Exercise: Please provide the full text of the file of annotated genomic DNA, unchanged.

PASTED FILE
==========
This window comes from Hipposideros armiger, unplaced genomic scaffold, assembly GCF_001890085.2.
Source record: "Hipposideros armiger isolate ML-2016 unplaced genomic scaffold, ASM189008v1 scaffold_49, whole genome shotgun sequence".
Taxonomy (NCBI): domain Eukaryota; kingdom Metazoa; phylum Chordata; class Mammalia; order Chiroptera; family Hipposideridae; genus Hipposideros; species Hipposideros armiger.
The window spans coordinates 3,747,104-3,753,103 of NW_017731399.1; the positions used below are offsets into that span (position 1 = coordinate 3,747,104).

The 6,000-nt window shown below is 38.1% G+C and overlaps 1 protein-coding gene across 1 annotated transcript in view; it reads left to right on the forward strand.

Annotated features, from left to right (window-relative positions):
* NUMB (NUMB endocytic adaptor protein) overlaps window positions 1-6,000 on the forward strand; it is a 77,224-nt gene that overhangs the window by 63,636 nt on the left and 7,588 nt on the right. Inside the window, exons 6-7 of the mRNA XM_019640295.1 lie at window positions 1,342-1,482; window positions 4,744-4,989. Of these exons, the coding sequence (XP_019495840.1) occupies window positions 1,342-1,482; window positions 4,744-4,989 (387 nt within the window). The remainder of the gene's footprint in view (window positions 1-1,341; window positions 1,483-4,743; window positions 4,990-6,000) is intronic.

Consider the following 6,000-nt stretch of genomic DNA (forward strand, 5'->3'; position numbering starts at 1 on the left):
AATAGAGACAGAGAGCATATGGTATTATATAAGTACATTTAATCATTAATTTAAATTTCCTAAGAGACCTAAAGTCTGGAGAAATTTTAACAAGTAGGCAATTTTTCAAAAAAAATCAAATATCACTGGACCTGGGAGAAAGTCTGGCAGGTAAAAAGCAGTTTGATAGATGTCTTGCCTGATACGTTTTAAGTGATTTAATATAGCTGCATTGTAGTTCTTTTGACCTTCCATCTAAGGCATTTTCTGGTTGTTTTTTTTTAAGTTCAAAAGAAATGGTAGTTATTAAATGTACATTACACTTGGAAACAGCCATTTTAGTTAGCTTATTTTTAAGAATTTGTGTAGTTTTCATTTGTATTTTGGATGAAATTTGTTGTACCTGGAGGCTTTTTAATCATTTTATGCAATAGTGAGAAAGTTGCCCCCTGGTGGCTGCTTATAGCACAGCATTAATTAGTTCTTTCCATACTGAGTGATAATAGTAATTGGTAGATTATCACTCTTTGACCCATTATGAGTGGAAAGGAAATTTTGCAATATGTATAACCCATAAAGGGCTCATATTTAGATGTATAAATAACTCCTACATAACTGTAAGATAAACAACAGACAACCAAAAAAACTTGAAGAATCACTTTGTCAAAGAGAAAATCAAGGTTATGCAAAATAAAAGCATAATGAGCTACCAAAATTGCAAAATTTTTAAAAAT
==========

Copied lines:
This window comes from Hipposideros armiger, unplaced genomic scaffold, assembly GCF_001890085.2.
Source record: "Hipposideros armiger isolate ML-2016 unplaced genomic scaffold, ASM189008v1 scaffold_49, whole genome shotgun sequence".
Taxonomy (NCBI): domain Eukaryota; kingdom Metazoa; phylum Chordata; class Mammalia; order Chiroptera; family Hipposideridae; genus Hipposideros; species Hipposideros armiger.
The window spans coordinates 3,747,104-3,753,103 of NW_017731399.1; the positions used below are offsets into that span (position 1 = coordinate 3,747,104).

The 6,000-nt window shown below is 38.1% G+C and overlaps 1 protein-coding gene across 1 annotated transcript in view; it reads left to right on the forward strand.

Annotated features, from left to right (window-relative positions):
* NUMB (NUMB endocytic adaptor protein) overlaps window positions 1-6,000 on the forward strand; it is a 77,224-nt gene that overhangs the window by 63,636 nt on the left and 7,588 nt on the right. Inside the window, exons 6-7 of the mRNA XM_019640295.1 lie at window positions 1,342-1,482; window positions 4,744-4,989. Of these exons, the coding sequence (XP_019495840.1) occupies window positions 1,342-1,482; window positions 4,744-4,989 (387 nt within the window). The remainder of the gene's footprint in view (window positions 1-1,341; window positions 1,483-4,743; window positions 4,990-6,000) is intronic.

Consider the following 6,000-nt stretch of genomic DNA (forward strand, 5'->3'; position numbering starts at 1 on the left):
AATAGAGACAGAGAGCATATGGTATTATATAAGTACATTTAATCATTAATTTAAATTTCCTAAGAGACCTAAAGTCTGGAGAAATTTTAACAAGTAGGCAATTTTTCAAAAAAAATCAAATATCACTGGACCTGGGAGAAAGTCTGGCAGGTAAAAAGCAGTTTGATAGATGTCTTGCCTGATACGTTTTAAGTGATTTAATATAGCTGCATTGTAGTTCTTTTGACCTTCCATCTAAGGCATTTTCTGGTTGTTTTTTTTTAAGTTCAAAAGAAATGGTAGTTATTAAATGTACATTACACTTGGAAACAGCCATTTTAGTTAGCTTATTTTTAAGAATTTGTGTAGTTTTCATTTGTATTTTGGATGAAATTTGTTGTACCTGGAGGCTTTTTAATCATTTTATGCAATAGTGAGAAAGTTGCCCCCTGGTGGCTGCTTATAGCACAGCATTAATTAGTTCTTTCCATACTGAGTGATAATAGTAATTGGTAGATTATCACTCTTTGACCCATTATGAGTGGAAAGGAAATTTTGCAATATGTATAACCCATAAAGGGCTCATATTTAGATGTATAAATAACTCCTACATAACTGTAAGATAAACAACAGACAACCAAAAAAACTTGAAGAATCACTTTGTCAAAGAGAAAATCAAGGTTATGCAAAATAAAAGCATAATGAGCTACCAAAATTGCAAAATTTTTAAAAAT